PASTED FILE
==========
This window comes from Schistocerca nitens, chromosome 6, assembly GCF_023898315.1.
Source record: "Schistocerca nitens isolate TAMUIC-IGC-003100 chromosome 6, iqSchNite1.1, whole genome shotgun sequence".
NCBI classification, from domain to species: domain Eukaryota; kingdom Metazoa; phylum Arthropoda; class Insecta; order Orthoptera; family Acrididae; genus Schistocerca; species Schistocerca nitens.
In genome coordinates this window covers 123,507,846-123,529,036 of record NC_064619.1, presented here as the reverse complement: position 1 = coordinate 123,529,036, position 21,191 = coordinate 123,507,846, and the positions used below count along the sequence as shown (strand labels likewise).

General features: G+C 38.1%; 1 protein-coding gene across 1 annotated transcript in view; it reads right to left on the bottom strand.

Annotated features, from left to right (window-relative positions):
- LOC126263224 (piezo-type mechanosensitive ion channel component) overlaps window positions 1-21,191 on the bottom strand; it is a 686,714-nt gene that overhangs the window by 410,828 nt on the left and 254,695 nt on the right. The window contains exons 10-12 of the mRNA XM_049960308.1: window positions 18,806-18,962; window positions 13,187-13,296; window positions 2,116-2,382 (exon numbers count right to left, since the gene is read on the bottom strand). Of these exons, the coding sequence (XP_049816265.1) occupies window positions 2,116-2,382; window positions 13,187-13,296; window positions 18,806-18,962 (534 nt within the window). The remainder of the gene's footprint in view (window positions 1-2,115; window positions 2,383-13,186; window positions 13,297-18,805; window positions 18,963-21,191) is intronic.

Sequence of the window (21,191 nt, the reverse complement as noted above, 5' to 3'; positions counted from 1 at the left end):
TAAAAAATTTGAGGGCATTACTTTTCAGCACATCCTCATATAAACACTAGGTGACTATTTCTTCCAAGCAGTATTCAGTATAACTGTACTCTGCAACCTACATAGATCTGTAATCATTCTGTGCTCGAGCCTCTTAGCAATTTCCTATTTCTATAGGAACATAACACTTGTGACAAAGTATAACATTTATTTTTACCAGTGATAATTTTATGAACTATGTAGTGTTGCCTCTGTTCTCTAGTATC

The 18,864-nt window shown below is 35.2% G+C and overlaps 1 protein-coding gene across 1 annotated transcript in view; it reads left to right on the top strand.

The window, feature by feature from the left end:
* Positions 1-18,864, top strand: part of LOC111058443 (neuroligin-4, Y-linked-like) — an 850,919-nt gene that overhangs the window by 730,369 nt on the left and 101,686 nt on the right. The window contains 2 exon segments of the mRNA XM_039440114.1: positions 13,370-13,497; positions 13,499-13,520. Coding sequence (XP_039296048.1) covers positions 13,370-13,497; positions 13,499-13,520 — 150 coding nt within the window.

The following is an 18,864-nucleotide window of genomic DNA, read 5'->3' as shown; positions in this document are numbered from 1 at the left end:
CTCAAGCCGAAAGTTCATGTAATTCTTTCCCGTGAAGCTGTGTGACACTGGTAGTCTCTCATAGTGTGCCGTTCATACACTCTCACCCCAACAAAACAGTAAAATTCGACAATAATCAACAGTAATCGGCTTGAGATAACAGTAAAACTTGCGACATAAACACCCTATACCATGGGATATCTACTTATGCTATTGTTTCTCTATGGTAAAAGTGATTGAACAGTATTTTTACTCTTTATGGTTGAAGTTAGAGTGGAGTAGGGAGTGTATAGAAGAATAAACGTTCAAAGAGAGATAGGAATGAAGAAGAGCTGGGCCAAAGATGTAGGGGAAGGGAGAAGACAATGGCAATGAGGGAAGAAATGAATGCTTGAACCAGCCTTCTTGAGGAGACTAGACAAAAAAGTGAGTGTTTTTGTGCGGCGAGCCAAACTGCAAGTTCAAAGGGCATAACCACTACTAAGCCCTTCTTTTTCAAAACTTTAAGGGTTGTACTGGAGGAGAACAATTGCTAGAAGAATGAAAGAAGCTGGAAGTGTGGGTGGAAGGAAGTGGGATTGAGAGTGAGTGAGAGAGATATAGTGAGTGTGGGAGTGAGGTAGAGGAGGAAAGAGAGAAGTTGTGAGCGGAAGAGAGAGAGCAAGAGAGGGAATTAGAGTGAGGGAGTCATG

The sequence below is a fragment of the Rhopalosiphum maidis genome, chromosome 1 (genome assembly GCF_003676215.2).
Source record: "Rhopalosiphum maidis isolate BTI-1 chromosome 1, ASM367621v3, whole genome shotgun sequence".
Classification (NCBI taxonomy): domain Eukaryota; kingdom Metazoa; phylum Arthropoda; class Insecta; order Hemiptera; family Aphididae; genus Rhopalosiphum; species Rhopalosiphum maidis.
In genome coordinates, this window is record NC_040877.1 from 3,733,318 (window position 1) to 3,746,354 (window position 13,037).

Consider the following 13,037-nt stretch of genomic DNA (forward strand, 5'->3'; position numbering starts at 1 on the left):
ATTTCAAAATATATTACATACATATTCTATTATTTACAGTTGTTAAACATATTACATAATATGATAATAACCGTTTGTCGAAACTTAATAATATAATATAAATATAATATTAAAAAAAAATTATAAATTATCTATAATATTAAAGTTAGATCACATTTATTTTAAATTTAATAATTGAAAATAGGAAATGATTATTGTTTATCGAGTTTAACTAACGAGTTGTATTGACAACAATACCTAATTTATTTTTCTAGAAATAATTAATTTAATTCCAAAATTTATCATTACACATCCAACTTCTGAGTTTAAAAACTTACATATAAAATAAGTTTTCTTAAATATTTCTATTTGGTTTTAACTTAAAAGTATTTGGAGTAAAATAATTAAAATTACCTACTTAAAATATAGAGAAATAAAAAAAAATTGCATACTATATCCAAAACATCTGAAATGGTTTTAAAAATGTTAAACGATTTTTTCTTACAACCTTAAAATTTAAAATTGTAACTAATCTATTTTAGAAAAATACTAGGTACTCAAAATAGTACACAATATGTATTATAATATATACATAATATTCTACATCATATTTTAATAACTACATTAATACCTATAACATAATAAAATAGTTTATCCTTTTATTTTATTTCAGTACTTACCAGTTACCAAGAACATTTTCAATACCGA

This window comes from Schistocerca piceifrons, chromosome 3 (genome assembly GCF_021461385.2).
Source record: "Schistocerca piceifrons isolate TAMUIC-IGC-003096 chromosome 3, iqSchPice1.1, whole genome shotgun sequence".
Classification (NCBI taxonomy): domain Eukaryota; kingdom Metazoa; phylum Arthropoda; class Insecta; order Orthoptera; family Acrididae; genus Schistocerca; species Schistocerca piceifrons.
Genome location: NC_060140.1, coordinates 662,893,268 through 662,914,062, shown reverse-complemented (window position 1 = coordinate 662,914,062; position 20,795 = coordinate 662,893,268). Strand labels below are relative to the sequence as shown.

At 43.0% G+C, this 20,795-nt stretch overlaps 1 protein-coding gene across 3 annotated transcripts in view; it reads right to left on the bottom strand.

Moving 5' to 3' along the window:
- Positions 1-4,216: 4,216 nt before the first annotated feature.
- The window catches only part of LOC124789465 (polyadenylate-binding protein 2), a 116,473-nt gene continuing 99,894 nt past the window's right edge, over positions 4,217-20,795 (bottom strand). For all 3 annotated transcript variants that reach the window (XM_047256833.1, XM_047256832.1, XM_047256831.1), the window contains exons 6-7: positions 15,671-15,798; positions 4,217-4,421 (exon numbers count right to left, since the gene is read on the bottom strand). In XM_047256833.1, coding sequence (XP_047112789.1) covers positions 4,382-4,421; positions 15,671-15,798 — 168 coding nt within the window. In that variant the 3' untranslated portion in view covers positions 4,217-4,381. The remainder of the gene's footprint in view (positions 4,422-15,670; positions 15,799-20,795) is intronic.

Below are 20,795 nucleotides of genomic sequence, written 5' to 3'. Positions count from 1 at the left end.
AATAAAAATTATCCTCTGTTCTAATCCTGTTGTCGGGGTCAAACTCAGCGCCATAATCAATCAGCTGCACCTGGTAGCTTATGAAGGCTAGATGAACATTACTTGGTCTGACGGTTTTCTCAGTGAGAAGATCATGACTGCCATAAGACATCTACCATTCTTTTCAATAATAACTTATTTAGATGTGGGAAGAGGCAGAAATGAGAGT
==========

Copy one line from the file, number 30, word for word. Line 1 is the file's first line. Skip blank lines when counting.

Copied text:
AATAAAAATTATCCTCTGTTCTAATCCTGTTGTCGGGGTCAAACTCAGCGCCATAATCAATCAGCTGCACCTGGTAGCTTATGAAGGCTAGATGAACATTACTTGGTCTGACGGTTTTCTCAGTGAGAAGATCATGACTGCCATAAGACATCTACCATTCTTTTCAATAATAACTTATTTAGATGTGGGAAGAGGCAGAAATGAGAGT